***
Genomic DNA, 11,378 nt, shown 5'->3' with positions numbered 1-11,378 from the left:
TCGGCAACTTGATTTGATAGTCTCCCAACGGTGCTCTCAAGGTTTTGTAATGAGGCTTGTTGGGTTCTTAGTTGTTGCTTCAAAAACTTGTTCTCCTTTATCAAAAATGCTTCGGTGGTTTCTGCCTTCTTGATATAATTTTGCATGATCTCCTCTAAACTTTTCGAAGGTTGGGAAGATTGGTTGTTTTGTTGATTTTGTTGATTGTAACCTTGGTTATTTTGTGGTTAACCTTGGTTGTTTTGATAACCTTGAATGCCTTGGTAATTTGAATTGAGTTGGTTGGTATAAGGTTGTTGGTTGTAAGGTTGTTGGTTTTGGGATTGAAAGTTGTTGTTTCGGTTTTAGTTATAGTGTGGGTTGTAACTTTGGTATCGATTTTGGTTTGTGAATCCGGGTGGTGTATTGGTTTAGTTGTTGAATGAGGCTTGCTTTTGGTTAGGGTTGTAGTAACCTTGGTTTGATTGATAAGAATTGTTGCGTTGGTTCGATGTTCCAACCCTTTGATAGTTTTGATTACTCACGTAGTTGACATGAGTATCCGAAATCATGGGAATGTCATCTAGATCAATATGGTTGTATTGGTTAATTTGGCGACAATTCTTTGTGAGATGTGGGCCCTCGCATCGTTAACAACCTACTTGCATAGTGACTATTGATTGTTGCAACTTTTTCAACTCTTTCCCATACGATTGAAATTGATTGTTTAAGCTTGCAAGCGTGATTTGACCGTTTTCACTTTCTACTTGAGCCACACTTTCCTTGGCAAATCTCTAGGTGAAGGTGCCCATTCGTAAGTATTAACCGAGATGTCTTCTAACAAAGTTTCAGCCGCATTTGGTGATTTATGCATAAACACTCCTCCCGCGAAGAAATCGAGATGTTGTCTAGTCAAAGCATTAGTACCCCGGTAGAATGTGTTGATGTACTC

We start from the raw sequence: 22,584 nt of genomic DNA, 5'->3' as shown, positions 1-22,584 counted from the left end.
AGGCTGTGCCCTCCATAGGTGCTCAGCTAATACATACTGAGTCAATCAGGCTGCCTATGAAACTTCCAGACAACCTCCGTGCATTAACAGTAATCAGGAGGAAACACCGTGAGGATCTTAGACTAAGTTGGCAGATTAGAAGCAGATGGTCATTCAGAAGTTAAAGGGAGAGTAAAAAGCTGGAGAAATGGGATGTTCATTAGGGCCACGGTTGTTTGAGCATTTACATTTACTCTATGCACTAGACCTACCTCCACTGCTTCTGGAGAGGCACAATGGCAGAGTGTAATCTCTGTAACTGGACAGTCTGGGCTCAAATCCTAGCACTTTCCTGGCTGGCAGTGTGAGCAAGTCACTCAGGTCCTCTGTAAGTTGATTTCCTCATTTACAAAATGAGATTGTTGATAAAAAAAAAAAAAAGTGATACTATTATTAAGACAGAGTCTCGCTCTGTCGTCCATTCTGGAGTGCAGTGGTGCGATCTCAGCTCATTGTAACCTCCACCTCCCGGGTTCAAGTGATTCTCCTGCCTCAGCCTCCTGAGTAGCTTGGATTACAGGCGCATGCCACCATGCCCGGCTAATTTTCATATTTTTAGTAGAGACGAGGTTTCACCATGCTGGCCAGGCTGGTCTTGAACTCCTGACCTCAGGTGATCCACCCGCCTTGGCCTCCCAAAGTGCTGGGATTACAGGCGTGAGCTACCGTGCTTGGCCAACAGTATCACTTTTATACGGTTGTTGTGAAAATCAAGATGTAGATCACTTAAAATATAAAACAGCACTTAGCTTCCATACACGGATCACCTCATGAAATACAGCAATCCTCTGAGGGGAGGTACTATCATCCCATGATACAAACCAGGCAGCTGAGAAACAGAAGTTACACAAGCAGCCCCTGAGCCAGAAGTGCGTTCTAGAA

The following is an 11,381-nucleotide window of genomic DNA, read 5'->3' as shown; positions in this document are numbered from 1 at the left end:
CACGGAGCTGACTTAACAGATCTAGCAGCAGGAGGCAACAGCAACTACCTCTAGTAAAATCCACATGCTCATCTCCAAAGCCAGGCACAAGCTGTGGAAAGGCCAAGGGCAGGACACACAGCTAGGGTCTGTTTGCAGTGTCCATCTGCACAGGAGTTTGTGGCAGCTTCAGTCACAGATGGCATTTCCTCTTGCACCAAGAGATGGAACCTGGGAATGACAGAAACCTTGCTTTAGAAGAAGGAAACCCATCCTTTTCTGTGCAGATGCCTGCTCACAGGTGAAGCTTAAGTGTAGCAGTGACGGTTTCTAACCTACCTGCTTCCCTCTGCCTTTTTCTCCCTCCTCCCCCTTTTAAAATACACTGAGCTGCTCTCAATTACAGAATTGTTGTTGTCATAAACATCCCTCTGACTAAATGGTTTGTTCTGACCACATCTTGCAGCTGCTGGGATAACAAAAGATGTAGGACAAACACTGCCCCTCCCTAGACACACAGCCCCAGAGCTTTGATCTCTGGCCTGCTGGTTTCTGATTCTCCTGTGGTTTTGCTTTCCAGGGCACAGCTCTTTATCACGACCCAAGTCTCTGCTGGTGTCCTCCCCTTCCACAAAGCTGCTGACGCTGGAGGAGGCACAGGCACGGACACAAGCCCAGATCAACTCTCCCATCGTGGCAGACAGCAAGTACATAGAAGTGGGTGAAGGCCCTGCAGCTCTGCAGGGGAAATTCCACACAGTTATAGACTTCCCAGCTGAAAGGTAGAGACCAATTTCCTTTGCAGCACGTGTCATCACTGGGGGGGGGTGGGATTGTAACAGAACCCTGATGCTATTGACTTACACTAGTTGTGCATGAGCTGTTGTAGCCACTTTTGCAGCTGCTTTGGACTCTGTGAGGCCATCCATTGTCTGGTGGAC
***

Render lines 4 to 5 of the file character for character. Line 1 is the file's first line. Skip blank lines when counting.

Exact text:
AGGCTGTGCCCTCCATAGGTGCTCAGCTAATACATACTGAGTCAATCAGGCTGCCTATGAAACTTCCAGACAACCTCCGTGCATTAACAGTAATCAGGAGGAAACACCGTGAGGATCTTAGACTAAGTTGGCAGATTAGAAGCAGATGGTCATTCAGAAGTTAAAGGGAGAGTAAAAAGCTGGAGAAATGGGATGTTCATTAGGGCCACGGTTGTTTGAGCATTTACATTTACTCTATGCACTAGACCTACCTCCACTGCTTCTGGAGAGGCACAATGGCAGAGTGTAATCTCTGTAACTGGACAGTCTGGGCTCAAATCCTAGCACTTTCCTGGCTGGCAGTGTGAGCAAGTCACTCAGGTCCTCTGTAAGTTGATTTCCTCATTTACAAAATGAGATTGTTGATAAAAAAAAAAAAAAGTGATACTATTATTAAGACAGAGTCTCGCTCTGTCGTCCATTCTGGAGTGCAGTGGTGCGATCTCAGCTCATTGTAACCTCCACCTCCCGGGTTCAAGTGATTCTCCTGCCTCAGCCTCCTGAGTAGCTTGGATTACAGGCGCATGCCACCATGCCCGGCTAATTTTCATATTTTTAGTAGAGACGAGGTTTCACCATGCTGGCCAGGCTGGTCTTGAACTCCTGACCTCAGGTGATCCACCCGCCTTGGCCTCCCAAAGTGCTGGGATTACAGGCGTGAGCTACCGTGCTTGGCCAACAGTATCACTTTTATACGGTTGTTGTGAAAATCAAGATGTAGATCACTTAAAATATAAAACAGCACTTAGCTTCCATACACGGATCACCTCATGAAATACAGCAATCCTCTGAGGGGAGGTACTATCATCCCATGATACAAACCAGGCAGCTGAGAAACAGAAGTTACACAAGCAGCCCCTGAGCCAGAAGTGCGTTCTAGAA

The following is an 11,381-nucleotide window of genomic DNA, read 5'->3' as shown; positions in this document are numbered from 1 at the left end: